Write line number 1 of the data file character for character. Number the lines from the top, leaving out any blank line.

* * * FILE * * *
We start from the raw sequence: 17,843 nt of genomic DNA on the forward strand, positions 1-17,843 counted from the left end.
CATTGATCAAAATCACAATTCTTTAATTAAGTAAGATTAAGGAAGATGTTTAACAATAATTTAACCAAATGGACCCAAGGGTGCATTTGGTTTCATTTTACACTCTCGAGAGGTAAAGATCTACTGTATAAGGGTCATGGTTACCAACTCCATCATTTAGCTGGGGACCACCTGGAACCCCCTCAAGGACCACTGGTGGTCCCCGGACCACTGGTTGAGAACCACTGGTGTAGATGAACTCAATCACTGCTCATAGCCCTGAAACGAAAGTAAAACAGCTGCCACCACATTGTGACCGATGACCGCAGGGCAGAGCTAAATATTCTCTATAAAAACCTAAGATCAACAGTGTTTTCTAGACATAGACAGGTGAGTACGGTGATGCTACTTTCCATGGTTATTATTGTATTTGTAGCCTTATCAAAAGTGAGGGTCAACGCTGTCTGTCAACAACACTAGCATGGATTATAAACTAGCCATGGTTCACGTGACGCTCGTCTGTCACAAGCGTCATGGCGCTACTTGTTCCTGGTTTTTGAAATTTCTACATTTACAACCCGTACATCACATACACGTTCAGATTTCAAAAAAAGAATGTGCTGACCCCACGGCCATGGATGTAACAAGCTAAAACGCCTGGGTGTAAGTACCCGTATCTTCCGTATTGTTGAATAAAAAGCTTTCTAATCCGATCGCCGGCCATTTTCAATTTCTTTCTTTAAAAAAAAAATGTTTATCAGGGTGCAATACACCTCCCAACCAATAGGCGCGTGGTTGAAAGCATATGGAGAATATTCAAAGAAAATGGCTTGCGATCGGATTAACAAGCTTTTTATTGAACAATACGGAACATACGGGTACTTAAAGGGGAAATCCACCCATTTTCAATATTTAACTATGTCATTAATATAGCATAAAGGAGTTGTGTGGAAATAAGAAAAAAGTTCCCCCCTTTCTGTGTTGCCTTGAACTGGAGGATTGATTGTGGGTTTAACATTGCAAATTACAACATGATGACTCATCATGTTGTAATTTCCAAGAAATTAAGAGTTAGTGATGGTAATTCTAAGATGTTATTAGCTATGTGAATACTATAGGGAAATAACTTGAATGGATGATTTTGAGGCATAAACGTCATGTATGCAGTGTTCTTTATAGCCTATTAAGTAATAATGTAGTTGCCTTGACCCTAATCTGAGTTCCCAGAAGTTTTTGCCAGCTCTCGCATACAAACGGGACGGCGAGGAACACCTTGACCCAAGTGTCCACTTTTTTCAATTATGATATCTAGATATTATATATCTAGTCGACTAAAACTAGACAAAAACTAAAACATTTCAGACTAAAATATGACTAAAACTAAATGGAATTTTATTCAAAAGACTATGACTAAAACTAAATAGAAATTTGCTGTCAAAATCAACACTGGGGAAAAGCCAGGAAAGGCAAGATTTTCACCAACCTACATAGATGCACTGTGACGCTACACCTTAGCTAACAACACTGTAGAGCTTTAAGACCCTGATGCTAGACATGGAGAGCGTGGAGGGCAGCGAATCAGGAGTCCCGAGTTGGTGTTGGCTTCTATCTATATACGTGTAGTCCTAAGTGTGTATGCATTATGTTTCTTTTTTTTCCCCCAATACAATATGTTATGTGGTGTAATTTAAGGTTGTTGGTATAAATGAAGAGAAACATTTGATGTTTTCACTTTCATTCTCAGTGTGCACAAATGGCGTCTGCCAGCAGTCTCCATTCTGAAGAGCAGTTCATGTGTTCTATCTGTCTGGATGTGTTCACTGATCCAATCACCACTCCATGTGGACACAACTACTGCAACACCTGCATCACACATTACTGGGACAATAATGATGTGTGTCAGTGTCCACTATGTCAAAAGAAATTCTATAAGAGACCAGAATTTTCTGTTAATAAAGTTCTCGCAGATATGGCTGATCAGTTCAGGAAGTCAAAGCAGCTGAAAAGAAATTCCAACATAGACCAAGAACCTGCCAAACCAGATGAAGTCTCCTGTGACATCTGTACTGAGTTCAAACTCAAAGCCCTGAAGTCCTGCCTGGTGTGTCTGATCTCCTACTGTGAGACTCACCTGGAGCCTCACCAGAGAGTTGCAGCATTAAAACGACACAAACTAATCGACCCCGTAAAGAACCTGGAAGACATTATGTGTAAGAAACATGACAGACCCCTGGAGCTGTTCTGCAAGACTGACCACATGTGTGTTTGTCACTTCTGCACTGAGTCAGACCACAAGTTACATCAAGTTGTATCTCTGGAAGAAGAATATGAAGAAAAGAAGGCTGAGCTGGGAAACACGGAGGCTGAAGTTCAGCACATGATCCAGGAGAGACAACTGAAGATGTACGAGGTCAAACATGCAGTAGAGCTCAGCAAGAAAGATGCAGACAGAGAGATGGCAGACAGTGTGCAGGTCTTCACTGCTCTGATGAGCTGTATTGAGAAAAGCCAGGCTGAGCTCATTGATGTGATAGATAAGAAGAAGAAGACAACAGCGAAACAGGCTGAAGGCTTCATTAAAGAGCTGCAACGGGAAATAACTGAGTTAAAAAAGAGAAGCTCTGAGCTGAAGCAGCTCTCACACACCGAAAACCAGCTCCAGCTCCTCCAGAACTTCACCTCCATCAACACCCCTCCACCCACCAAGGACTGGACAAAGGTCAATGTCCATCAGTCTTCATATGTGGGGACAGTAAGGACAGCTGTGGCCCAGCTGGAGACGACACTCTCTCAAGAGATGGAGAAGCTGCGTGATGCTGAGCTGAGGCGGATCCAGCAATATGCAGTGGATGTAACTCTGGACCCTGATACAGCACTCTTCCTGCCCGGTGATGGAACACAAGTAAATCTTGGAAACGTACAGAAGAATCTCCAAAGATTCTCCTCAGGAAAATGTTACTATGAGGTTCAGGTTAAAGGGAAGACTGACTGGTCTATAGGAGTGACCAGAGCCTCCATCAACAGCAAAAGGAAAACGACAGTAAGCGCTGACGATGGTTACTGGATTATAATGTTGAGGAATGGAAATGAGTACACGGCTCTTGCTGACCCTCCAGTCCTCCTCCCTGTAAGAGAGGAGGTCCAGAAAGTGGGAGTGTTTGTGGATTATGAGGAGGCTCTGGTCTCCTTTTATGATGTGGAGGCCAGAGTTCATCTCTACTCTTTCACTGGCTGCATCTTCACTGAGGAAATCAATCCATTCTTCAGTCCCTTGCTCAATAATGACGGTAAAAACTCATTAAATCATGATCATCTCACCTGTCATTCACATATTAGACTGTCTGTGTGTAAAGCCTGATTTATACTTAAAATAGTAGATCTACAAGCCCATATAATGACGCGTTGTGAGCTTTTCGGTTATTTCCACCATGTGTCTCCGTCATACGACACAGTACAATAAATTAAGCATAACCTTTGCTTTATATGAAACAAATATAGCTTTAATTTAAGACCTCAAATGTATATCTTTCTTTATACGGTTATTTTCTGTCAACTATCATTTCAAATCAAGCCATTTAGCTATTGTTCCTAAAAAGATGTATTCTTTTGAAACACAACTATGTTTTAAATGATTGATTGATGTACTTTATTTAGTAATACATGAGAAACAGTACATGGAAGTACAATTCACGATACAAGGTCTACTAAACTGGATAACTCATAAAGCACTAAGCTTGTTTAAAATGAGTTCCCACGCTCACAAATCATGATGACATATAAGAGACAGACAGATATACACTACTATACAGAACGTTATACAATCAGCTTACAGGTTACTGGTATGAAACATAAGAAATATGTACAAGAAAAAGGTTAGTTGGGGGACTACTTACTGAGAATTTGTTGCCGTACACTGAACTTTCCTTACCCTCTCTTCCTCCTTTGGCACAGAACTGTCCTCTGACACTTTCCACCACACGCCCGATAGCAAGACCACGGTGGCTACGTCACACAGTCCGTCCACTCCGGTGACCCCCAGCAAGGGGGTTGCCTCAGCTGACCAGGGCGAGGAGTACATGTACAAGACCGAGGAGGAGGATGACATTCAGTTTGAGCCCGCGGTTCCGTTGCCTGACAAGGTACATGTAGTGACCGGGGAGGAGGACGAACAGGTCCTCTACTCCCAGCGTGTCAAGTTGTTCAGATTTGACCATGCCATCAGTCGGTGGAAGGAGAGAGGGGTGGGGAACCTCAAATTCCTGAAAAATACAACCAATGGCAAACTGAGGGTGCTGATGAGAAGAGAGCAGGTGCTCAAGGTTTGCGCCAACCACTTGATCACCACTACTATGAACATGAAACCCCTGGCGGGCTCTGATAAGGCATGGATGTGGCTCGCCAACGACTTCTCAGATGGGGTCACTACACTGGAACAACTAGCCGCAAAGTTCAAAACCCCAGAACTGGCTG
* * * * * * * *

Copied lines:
We start from the raw sequence: 17,843 nt of genomic DNA on the forward strand, positions 1-17,843 counted from the left end.